Reviewed July 2002



#57 ”What would Sir Thomas More have done if he was Chief Justice of the US Supreme Court during the recent Presidential Election”?


I respectfully decline on scientific and methodological grounds, as already explained and made clear, to make comparison of any supposed action or actions of Thomas More in the past with any supposed action or actions of the Chief Justice of the US Supreme Court during the recent Presidential Election.


Merely a pointer-out-of things, I recall the so-called “Submission of the Clergy” when Henry VIII’s demands in royal matters of state were placed before the bishops in an ecclesiastical court and on 15 May 1532, a date memorable in English history, the majority made their complete surrender to the king. The convocation had cast their vote in matters of English civil or common law instead of the constitutional canon law of Rome -- and Sir Thomas More resigned the Chancellorship next day.


The Chief Justice of the US Supreme Court knows it and now you know it.



#58 “What can American Judges learn from Thomas More?”


The limitations put in place by the Founding Fathers of the United States of America separating matters of State Law and Constitutional Law were contradicted and in dispute in the US 2000 Presidential Election. This is slightly troubling.


Briefly, the dispute concerned nine judges sitting in the Supreme Court of Justice. Five judges were deemed to have “elected” the next president of the United States against the will of four other judges. The five may deny it -- the four may not.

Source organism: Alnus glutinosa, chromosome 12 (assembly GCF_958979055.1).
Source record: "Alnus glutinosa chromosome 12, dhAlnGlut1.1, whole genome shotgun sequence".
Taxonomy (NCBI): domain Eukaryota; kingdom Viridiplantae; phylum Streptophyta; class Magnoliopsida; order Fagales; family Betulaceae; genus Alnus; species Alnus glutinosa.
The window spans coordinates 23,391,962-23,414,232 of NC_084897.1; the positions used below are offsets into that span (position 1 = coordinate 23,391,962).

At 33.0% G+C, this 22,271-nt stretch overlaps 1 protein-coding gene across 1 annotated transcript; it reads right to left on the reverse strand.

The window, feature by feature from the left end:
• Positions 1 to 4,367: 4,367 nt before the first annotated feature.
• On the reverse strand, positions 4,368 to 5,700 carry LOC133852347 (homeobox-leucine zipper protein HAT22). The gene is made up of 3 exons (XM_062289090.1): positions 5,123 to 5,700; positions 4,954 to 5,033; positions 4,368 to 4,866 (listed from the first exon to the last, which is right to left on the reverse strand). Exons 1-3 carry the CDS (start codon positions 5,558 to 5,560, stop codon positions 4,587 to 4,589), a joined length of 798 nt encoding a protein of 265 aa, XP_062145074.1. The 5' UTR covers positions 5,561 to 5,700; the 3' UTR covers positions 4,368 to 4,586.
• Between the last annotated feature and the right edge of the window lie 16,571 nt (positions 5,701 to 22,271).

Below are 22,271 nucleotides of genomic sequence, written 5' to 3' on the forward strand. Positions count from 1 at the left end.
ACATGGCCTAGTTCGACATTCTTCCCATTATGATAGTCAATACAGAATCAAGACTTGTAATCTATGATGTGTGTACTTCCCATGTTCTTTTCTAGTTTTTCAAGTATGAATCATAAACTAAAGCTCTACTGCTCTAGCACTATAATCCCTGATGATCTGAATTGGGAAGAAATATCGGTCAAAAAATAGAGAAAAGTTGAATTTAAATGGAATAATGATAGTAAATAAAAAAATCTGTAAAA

You may not be at all surprised that from time to time the Lord Chancellor of England, Sir Thomas More, is reported to have invited the judges in the High Court to dine with him at his home in Chelsea. Recent investigation of the Holbein evidence shows that the “King’s Great Matter” concerning his divorce from Katherine of Aragon was a matter of great concern to Thomas More, greater than had ever been thought before. We may reasonably assume that More sounded out his colleagues on their opinions if called upon to judge the case. Holbein asserts that More’s mind was clear on what must be done but he could not say out loud what his mind was. Instead, if I were writing a play and giving full rein to my dramatic instincts, there is one story about an inquiry More might perhaps have repeated over dinner, without prejudice, to his dear friends and invited guests from the American Bar Association. 


And More tells a tale of a case between a Londoner and a Northerner, which had to be settled by an inquiry of twelve men, ‘a jury, I remember they called it, or else a perjury’. The perjury was packed with Northerners, all but a poor Southerner called Company. The Northerners agreed on a verdict, when Company dissented.


 ‘Company’ quoth they, ‘play the good companion, come thereon forth with us, and pass even for good company.’ ‘But’, retorted Company, ‘when we shall hence, and come before God, and that he shall send you to Heaven for doing according to your conscience, and me to the Devil for doing against mine, if I shall then say to all you again, “Go now for good company with me,” would ye go?’


There is a prayer for dissenters, presumably, in the holy sayings and writings of Thomas More:


 “The things, good lord, that I pray for, give me thy grace to labour for. Amen.”



#59  “Why do you say Sir Thomas More was a greater man than might have been thought before”?


More has been highly regarded by friends and enemies alike over a considerable period of time. For instance, when accused at his trial of maliciously refusing to swear an oath of royal supremacy, his denial suggests that he took the swearing of an oath very seriously indeed:


‘If I were a man, my Lords, that did not regard an oath, I needed not, as it is well known, in this place, at this time, nor in this case, to stand here as an accused person.’